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Inspiration: The Putt-Thru Story

Updated: Feb 17

CROQUET MEETS MINI GOLF - A return to the classics…with just a little twist.

There is something important about traditional games that cannot simply be dismissed as nostalgia. And we think the time is right to revisit these games and breathe new life into them. Croquet has been around since the late 19th Century. Traditionally seen on the lawns of upper-crust society (only they had large lawns back in the day) croquet has had a resurgence in recent years as many people make the space to play the game in parks and at parties. On the other hand, with the recent TV reality show Holley Molley and pop up mini-golf courses in nearly every shopping centre, the challenge of sinking that little ball in the hole with your family and friends has heightened the love of these challenging games.

Did you know that the oldest known mini golf course in the world, the Ladies’ Putting Club of St. Andrews, is in Scotland? It sits right next to the legendary St. Andrews Golf Course, a regular site of the British Open.

Putt-thru Croquet is our exciting new mini golf putting game mixed with the classic fun of croquet. Players will alternate turns putting their balls through the numbered obstacles in sequential order to be the first to complete the course when they sink their ball in the hole.


The course is made from recycled pine pallets and the obstacles are a series of tunnels, planter boxes, bike wheels, ramps, and swinging bottles. Create your Putt-through course using inexpensive materials and stuff from your recycling or enquire to hire one from Brandition.


Why Play Games: NOT JUST CHILD’S PLAY


Many other nostalgic outdoor games are making a resurgence and there is something wonderfully pared down and self-reliant about them. Many can be played almost anywhere, they can cope with a wide range of ages, abilities and numbers of players, and the rules can be endlessly adapted – just as long as a sense of fair play is respected. Jenga, Corn toss, Quoits, Pick up Sticks, Naughts and Crosses, Finska, Bocchi and now Putt-Through! So why play games at your events? We’ve come up with 5 pretty good reasons why we think playing games is important, no matter what age you are.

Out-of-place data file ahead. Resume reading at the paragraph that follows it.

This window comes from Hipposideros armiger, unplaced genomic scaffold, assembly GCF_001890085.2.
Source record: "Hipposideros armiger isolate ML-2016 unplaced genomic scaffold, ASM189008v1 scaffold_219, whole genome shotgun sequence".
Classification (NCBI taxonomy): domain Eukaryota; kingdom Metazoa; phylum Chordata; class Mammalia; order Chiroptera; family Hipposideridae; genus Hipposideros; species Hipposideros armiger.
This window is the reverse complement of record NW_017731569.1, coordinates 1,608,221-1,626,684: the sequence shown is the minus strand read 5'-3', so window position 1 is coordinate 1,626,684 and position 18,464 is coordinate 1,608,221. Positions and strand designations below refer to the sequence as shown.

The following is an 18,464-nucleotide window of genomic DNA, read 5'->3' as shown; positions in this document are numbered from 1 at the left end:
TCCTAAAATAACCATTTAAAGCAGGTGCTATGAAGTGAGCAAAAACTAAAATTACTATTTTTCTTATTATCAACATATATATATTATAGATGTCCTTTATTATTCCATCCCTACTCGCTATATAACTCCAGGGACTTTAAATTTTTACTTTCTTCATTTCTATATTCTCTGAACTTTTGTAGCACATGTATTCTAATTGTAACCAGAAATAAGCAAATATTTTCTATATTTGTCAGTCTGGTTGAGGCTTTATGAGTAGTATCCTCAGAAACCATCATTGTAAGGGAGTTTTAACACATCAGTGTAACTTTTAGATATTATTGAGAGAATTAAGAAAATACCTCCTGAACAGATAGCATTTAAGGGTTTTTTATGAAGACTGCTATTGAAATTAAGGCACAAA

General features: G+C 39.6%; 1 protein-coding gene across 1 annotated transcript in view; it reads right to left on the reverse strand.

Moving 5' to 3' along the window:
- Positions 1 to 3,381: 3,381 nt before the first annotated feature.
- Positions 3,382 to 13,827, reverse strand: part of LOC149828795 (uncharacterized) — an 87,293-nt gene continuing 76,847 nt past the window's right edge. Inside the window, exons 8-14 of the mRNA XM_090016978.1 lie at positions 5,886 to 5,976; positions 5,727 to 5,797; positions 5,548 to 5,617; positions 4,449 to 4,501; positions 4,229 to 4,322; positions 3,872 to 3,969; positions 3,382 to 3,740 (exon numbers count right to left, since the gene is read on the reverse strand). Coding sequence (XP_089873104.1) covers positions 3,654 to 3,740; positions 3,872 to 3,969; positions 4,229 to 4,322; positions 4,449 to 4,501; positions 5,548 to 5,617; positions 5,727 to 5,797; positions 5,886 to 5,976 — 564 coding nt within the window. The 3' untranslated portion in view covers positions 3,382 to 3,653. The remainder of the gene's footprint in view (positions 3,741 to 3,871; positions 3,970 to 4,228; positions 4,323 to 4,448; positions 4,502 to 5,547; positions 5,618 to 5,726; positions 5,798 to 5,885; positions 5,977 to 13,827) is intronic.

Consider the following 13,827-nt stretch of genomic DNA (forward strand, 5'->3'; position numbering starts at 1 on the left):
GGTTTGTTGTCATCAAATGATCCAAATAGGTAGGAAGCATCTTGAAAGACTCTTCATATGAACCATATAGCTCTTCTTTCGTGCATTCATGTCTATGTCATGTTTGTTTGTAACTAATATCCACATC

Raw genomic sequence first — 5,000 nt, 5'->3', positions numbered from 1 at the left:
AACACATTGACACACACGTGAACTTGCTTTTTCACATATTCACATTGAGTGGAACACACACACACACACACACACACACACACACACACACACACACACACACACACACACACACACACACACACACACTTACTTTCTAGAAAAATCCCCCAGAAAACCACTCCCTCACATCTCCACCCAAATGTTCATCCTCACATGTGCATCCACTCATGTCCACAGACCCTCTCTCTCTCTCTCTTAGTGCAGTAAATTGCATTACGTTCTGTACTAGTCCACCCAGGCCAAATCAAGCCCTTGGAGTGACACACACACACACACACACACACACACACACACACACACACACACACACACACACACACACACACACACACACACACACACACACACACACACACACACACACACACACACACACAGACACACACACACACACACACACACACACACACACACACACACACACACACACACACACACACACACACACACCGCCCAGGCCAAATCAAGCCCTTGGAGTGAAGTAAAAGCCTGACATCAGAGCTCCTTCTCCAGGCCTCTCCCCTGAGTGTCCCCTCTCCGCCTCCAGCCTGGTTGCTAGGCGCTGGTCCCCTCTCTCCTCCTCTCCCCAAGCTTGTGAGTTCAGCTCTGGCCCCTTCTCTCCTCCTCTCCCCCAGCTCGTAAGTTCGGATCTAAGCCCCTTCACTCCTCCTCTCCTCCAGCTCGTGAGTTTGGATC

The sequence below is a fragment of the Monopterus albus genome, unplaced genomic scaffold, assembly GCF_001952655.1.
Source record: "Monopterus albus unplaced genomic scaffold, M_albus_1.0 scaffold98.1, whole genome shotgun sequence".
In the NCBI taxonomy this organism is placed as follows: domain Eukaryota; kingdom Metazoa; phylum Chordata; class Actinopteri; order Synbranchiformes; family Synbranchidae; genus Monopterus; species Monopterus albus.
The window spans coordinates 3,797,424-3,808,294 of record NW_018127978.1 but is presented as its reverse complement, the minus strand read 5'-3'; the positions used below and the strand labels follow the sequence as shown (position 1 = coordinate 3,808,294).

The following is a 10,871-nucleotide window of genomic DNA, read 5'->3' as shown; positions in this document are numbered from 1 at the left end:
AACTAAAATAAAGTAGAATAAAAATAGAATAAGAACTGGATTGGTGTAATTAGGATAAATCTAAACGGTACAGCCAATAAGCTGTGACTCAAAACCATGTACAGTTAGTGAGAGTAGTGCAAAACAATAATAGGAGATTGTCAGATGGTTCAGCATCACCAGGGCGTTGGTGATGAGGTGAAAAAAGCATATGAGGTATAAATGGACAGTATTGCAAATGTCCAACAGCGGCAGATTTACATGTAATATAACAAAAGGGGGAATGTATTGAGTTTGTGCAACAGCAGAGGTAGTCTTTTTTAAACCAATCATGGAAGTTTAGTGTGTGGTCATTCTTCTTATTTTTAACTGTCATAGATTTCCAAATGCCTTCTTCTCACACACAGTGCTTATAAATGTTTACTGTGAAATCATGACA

Reason #1 - Games are skill-builders!

Of course, one of the main reasons we think games are important is that they encourage growth and development, whether this in an educational, corporate or fun setting a sense of 'fair play' or 'take your turn' is a great way to practice and reinforce team building skills.


Reason #2 - Games bring people together!

Games are one of the greatest ways to get people together and have a conversation. Lock all electrical devices away in a cupboard for a few hours and get the family together. Games are also great to get groups together to talk about ways to solve a problem or which move will crown you the winner! You never know, you may just create some friendships from it!


Reason #3 - Games are an instant mood lifter!

Well...depending on if you choose the right one! Games are great for having a laugh. The amount of smiles and giggles we've witnessed over the years has been way too many to count! If you've had a bad day, there's no better way to get back to your cheery self than by grabbing your favourite game and playing!

Reason #4 - Games teach you to be the best you can be!

Games aren't all about winning, they're about trying your absolute best and still being happy with the outcome because you had a great experience. The more you play a game, the more you improve and you'll be surprised at how much quicker you can do something, or how much easier you find a certain task. This doesn't just apply in the land of games, you may find yourself completing everyday tasks more quickly and easily.


So there you have it, four fabulous reasons to try out Putt-Thru or get active with your family and friends playing traditional games in the park. If you're planning or hosting an event and would like to add a little spice with some mini games you can order them direct from our website.



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